Tipsheet: Protection and Logistics


Humanitarian protection is about improving safety, well-being and dignity for crisis-affected populations. Protection refers not only to what we do, but also the way we do it. These principles include:

  • Do not cause further harm or create new risk of harm

  • Nondiscriminatory access to assistance and services

  • Identify the most vulnerable and their specific needs

  • Safe and dignified access to basic services

  • Community participation and empowerment

  • Strengthen positive community protection capacities

Humanitarian protection also includes being aware of specific protection issues that arise in disasters and emergencies, but do not fall within a particular sectoral or organisational mandate or capacity. These issues require information-sharing, advocacy or referral to specialized actors for appropriate response. Such issues include:

  • Child protection concerns (e.g. identifying and assisting separated and unaccompanied children);

  • Gender-based violence;

  • Sexual exploitation and abuse; and - Protection of people with disabilities (e.g. physical, neurological or mental); people displaced by disaster; and other vulnerable groups.

Protection problems may include discrimination, violence, abuse, exploitation, deliberate deprivation or neglect of vulnerable individuals or groups (e.g. religious and ethnic minorities; people with disabilities; women; children; youth; older people; and people of diverse sexual orientation, gender identity and expression and sexual characteristics - SOGIESC) within the affected population. Some of these issues may have existed in the community before the disaster, and may increase with the shock and stress of the disaster or emergency. Others may arise due to humanitarian assistance and the way in which emergency relief activities are designed and delivered (e.g. inappropriate, inaccessible or unfair distributions).

Assistance or services provided must be (i) appropriate and accessible to all those in need within a population and (ii) provided in a manner that does not expose vulnerable people to further risk of harm.

Disasters affect people differently based on their age, gender, disability and many other factors. Vulnerable individuals or groups face different risks and barriers to accessing assistance and services before, during and after a disaster. These diverse needs should be reflected in assessments and response actions across all sectors.

Note that “gender-based violence (GBV) is happening everywhere. It is under-reported worldwide, due to fears of stigma or retaliation, limited availability or accessibility of trusted service providers, impunity for perpetrators and lack of awareness of the benefits of seeking care. All humanitarian personnel ought to assume GBV is occurring and threatening affected populations; treat it as a serious and life-threatening problem; and take actions regardless of the presence or absence of concrete ‘evidence.’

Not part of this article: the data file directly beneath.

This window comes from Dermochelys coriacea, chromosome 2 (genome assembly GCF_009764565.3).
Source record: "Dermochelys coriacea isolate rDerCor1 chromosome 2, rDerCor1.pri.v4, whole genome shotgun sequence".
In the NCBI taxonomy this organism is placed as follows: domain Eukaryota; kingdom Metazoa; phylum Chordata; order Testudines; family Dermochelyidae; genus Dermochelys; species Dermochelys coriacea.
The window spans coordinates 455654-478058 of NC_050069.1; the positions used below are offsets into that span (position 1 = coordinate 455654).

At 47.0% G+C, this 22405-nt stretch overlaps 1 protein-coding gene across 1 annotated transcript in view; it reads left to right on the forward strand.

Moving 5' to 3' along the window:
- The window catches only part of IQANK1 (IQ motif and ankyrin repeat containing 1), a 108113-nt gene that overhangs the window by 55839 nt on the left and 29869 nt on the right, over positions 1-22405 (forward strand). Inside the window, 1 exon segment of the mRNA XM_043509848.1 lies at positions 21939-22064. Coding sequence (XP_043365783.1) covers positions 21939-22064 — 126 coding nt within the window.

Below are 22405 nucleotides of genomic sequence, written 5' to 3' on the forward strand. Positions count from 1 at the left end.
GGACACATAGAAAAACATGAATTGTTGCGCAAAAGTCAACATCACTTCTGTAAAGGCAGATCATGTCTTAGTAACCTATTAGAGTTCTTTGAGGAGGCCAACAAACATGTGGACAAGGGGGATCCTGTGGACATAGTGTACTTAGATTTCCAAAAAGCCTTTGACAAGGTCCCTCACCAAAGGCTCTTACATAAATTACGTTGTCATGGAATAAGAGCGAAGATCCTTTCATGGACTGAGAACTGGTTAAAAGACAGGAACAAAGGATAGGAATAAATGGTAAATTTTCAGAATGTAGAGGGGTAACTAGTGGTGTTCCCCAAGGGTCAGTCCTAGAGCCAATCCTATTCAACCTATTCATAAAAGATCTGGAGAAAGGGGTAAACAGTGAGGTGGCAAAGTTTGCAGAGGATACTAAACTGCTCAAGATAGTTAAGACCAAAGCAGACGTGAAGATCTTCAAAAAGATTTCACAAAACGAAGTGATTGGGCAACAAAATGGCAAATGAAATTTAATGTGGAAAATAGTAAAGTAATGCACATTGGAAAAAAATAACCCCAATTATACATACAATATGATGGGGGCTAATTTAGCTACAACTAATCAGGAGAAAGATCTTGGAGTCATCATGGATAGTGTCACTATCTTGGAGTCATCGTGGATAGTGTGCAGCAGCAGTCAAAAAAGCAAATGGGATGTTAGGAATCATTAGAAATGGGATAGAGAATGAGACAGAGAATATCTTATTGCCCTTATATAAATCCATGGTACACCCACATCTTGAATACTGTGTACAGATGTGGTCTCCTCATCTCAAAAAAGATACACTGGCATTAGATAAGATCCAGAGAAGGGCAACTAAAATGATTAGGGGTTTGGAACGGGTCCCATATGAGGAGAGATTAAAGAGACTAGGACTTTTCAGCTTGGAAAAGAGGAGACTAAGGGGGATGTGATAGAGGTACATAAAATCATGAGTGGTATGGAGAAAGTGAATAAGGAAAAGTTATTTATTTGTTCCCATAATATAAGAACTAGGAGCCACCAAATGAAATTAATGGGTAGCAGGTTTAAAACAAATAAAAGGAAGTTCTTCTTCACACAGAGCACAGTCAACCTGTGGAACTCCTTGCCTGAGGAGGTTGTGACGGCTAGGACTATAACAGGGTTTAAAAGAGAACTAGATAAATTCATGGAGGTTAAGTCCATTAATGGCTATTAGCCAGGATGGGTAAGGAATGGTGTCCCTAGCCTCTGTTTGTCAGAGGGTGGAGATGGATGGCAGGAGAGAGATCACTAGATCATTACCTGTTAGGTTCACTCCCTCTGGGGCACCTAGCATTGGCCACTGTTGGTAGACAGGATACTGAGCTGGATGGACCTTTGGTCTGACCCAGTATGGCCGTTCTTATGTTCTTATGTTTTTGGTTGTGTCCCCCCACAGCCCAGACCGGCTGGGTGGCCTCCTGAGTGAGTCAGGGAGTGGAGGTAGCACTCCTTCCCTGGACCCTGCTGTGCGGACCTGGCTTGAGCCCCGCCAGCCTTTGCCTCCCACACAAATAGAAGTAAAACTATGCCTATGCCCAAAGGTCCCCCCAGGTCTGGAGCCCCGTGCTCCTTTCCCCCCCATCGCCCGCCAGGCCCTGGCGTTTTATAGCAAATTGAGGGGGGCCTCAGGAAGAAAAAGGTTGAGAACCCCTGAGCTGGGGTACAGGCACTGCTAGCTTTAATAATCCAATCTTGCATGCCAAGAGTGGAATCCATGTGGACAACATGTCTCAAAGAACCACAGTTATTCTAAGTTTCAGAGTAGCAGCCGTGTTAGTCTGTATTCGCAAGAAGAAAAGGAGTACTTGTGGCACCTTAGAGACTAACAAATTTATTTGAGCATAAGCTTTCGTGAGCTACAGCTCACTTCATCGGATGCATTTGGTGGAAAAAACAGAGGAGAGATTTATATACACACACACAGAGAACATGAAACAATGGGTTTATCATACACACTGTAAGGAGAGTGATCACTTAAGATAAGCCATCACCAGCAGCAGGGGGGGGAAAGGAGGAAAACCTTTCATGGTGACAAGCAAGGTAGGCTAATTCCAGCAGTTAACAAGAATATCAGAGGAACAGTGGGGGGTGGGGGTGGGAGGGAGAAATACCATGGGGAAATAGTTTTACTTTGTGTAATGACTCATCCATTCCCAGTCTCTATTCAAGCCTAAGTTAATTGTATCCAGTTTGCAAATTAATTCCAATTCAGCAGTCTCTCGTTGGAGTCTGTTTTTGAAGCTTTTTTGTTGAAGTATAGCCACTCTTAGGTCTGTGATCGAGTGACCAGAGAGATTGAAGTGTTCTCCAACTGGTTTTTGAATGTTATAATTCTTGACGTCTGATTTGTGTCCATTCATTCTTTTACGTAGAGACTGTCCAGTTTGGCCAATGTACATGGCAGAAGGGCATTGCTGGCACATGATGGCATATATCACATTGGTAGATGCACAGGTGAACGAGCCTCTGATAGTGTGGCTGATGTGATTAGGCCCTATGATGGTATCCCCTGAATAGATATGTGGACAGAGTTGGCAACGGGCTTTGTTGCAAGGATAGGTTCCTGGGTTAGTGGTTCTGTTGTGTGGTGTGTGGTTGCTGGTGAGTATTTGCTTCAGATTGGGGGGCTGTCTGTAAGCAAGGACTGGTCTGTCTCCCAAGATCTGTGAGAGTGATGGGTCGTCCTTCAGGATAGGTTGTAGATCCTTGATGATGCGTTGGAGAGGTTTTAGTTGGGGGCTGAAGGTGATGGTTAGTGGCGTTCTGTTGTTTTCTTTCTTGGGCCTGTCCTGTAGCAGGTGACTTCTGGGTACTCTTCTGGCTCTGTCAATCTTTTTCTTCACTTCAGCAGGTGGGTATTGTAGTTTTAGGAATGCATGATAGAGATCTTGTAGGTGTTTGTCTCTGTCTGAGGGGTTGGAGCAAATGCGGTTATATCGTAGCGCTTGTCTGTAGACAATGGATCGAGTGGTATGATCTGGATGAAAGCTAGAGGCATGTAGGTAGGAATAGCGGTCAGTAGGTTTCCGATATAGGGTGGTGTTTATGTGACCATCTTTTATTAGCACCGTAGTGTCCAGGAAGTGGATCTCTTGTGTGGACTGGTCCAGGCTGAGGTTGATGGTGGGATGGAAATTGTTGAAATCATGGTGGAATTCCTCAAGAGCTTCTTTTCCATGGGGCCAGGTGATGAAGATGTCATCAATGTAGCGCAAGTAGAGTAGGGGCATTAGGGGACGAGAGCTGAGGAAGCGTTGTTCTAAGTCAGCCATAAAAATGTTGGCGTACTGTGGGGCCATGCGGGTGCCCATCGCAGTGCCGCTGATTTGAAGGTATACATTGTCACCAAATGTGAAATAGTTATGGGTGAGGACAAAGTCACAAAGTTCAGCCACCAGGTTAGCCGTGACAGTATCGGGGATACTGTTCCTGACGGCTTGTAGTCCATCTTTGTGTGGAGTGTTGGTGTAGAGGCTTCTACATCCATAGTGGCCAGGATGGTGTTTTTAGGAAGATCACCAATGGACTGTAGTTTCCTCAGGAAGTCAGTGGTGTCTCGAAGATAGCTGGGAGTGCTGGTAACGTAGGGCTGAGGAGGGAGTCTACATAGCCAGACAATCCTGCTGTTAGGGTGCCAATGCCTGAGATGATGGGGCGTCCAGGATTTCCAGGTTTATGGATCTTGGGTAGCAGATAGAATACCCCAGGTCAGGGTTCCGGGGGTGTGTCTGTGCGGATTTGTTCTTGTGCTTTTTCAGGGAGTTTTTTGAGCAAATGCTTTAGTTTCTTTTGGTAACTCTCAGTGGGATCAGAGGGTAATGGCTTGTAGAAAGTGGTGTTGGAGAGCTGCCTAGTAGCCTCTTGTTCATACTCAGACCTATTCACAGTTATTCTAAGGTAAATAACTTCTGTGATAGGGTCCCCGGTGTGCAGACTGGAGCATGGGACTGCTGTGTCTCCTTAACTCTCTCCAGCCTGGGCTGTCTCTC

Below is a non-exhaustive list providing initial guidance in supporting protection-oriented relief and recovery activities.

General Protection Considerations for Logistics

  • Identify which government agencies and other national actors are responsible for the provision of logistics services and take steps to work together with the responsible government authority or authorities to ensure protection considerations for implementing staff and beneficiaries.

  • Ensure all staff are aware of and trained on a Humanitarian Code of Conduct (e.g. Papua New Guinea Humanitarian Response Code of Conduct2 ) that addresses child protection and sexual exploitation and abuse (SEA).

  • Ensure contractors including warehouse officers, laborers, forklift drivers, truck drivers, etc have an understanding of the Code of Conduct. At a minimum, all contractors should have a contract that states how “they will not engage in any act of SEA” and that they will be held accountable.

  • The Code of Conduct and other information on humanitarian principles should be communicated to contractors in a way that can be easily understood, e.g. ideally in their own language or in a visual format that can be understood by all, including minority language groups and people who are illiterate or have low literacy.